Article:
Since the 2003 release of his Universal South debut, Happy, Matthew West has been on a fast track to making music history. The project’s first single, “More,” held the #1 spot on R&R’s Christian Adult Contemporary singles chart for a record-breaking nine weeks and went on to be named Christian Song of the Year by ASCAP. Capping off an eventful year, Matthew was nominated in five categories—including New Artist of the Year— at the 2005 GMA Music Awards. Meanwhile, the young singer/songwriter has had his songs recorded by many of the top names in Christian music, and last year, country’s
Rascal Flatts was added to the list.
So when it came time to begin work on his highly anticipated 2005 follow-up recording, there probably could not have been a more apt title than History. With memorable pop melodies and honest lyrics which document the artist’s own life journey, History clearly and concisely spells out his road to salvation, redemption and daily desire to follow Christ.
“I ended up landing on a real concept for this album instead of just putting a bunch of songs together,” the Chicago native relates. “I’ve always been creatively fueled by the chance to do a whole album that speaks and communicates something from start to finish.”
The album’s title cut was inspired by a headline in the music industry publication R&R, heralding the radio success of his first album: “Matthew West Makes History.” “It’s not every day you read a headline like that with your name in it that calls you a history maker,” Matthew recounts. “I remember thinking this was one of those moments in my career that I needed to soak up. But I also realized I didn’t feel any different than the day before. Through that process, I felt like God was putting fresh inspiration and a new theme in my heart saying, ‘Hey, this is why I’ve called you to bigger things. This is why you’re not meant to be a history maker in the eyes of the world. You’re meant to be a history maker in the eyes of eternity.’”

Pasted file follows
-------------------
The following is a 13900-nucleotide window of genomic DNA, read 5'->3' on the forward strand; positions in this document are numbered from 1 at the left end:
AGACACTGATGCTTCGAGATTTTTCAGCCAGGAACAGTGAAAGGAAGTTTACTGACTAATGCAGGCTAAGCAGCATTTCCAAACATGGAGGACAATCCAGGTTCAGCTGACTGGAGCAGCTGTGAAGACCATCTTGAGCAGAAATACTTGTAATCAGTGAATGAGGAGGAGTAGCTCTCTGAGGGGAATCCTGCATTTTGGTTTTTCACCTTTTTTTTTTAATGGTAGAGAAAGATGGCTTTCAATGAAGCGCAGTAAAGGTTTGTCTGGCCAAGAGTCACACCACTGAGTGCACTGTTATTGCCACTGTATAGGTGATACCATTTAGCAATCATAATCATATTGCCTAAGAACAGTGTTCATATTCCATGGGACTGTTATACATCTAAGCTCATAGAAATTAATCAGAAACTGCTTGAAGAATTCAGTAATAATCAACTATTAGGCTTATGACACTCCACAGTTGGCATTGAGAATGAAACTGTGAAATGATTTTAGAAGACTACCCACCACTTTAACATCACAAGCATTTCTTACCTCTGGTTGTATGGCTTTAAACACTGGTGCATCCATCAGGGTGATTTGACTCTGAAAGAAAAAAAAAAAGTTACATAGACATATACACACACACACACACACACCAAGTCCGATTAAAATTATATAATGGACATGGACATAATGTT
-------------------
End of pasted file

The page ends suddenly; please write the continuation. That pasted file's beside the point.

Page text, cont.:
West’s own history was forged while growing up in a pastor’s family in suburban Chicago. An all-around athlete, Matthew actively pursued baseball, dreaming of one day playing in the major leagues, perhaps even for his hometown Chicago Cubs. Those visions changed when his dad gave him a guitar after he graduated from high school, allowing him to begin experiencing the power music had to move people. After college, he hit the road as an independent artist, performing at schools and coffeehouses across the country and earning recognition from the National Association of Campus Activities. His gifted songwriting and charismatic stage presence began to draw attention from the music industry, leading to a move to Nashville where he was offered a songwriting contract by Word Publishing.
Several years later, Matthew was the first Christian artist signed to the Universal South record label founded by country music industry veterans Tim DuBois and Tony Brown. However, just before signing his contract, West’s musical career was nearly sidelined indefinitely due to a severe arm injury. After locking himself out of his house, the self-proclaimed “absent minded artist” accidentally broke through a window, severing a major artery in his left arm. He collapsed in the street, and Matthew remembers hearing some nearby construction workers praying over him in Spanish before being rushed to the hospital. Doctors doubted he would be able to play guitar again.
“The experience forced me to surrender my own dreams and ambitions up to God,” West recalls. “And so you can imagine my joy when God chose to restore my arm and I was able to play guitar once again. That’s why the Happy project was such a true statement for me at the time and why History is a continuation.”